Authors: Goshu Tefera*, Monash University
Topics: Immigration/Transnationalism, Urban Geography, Africa
Keywords: Settlement, Place-making, Pace of life
Session Type: Poster
Start / End Time: 11:10 AM / 12:25 PM
Room: Virtual Track 2
Presentation File: No File Uploaded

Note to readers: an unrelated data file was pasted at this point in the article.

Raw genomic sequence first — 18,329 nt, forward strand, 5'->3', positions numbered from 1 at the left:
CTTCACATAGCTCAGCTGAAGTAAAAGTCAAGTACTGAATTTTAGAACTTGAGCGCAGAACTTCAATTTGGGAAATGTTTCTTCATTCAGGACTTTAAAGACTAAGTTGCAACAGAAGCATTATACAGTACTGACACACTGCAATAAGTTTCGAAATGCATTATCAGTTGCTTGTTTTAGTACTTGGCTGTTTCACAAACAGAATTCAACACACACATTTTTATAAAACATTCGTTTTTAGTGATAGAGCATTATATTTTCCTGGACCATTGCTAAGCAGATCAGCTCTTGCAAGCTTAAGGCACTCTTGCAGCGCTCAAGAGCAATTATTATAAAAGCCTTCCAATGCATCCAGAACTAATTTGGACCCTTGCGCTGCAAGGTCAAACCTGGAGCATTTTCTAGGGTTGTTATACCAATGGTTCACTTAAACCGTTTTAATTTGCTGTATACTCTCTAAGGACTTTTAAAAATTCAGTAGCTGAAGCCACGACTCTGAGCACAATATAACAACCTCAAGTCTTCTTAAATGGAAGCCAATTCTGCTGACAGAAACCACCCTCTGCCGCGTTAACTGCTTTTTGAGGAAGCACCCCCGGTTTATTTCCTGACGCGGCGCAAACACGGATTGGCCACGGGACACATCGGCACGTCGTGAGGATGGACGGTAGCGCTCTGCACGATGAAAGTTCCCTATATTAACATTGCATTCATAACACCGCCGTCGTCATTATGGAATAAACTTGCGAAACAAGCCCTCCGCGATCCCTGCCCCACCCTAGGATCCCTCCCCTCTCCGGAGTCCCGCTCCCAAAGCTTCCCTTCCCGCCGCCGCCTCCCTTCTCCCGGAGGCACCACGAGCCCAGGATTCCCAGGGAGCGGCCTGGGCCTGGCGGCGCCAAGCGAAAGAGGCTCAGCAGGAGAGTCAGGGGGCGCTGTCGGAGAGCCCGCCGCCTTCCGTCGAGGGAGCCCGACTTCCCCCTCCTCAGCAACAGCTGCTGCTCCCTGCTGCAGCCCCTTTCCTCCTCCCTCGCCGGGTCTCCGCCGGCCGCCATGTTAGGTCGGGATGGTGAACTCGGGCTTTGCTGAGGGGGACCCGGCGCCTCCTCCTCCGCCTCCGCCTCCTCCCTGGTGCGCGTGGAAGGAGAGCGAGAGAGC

Recently, issues around temporality and migration have attracted Human Geographers. However, little attention has been paid to how refugee place-making is mediated by temporality. For many refugees who come from rural background, in addition to the predicaments of settling in a new country, navigating through unfamiliar urban temporalities is an added layer of challenge. Drawing on the narratives of 52 interviews with Ethiopian Australians from a refugee background, this paper examines their experiences of place-making by focusing on how they negotiated fast-paced urban life in the first few years of settlement in Melbourne. The paper has implications for policies around regional refugee settlement in Australia. It concludes that determining where to settle refugees needs to be done by carefully considering refugees’ origin contexts and experiences.